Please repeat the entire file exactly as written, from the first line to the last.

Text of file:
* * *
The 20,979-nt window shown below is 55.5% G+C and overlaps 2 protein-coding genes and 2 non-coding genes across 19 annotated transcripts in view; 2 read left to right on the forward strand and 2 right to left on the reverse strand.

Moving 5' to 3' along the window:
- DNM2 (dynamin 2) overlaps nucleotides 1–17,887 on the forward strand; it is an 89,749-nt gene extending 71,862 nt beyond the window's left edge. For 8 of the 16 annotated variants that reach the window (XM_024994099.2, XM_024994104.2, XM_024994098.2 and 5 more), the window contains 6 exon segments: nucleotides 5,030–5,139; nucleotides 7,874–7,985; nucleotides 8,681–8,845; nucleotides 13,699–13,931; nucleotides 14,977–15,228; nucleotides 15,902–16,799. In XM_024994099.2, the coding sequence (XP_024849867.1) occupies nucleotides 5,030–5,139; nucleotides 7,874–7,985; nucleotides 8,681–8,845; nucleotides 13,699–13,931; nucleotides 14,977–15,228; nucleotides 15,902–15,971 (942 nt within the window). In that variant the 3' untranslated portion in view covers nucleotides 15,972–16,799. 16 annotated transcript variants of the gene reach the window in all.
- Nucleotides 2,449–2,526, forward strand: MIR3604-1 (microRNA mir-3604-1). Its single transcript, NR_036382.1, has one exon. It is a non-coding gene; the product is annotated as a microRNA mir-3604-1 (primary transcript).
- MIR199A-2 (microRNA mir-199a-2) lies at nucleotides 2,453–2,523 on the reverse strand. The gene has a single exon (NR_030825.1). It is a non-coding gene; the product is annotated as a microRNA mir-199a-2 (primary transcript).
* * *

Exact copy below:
The 20,979-nt window shown below is 55.5% G+C and overlaps 2 protein-coding genes and 2 non-coding genes across 19 annotated transcripts in view; 2 read left to right on the forward strand and 2 right to left on the reverse strand.

Moving 5' to 3' along the window:
- DNM2 (dynamin 2) overlaps nucleotides 1–17,887 on the forward strand; it is an 89,749-nt gene extending 71,862 nt beyond the window's left edge. For 8 of the 16 annotated variants that reach the window (XM_024994099.2, XM_024994104.2, XM_024994098.2 and 5 more), the window contains 6 exon segments: nucleotides 5,030–5,139; nucleotides 7,874–7,985; nucleotides 8,681–8,845; nucleotides 13,699–13,931; nucleotides 14,977–15,228; nucleotides 15,902–16,799. In XM_024994099.2, the coding sequence (XP_024849867.1) occupies nucleotides 5,030–5,139; nucleotides 7,874–7,985; nucleotides 8,681–8,845; nucleotides 13,699–13,931; nucleotides 14,977–15,228; nucleotides 15,902–15,971 (942 nt within the window). In that variant the 3' untranslated portion in view covers nucleotides 15,972–16,799. 16 annotated transcript variants of the gene reach the window in all.
- Nucleotides 2,449–2,526, forward strand: MIR3604-1 (microRNA mir-3604-1). Its single transcript, NR_036382.1, has one exon. It is a non-coding gene; the product is annotated as a microRNA mir-3604-1 (primary transcript).
- MIR199A-2 (microRNA mir-199a-2) lies at nucleotides 2,453–2,523 on the reverse strand. The gene has a single exon (NR_030825.1). It is a non-coding gene; the product is annotated as a microRNA mir-199a-2 (primary transcript).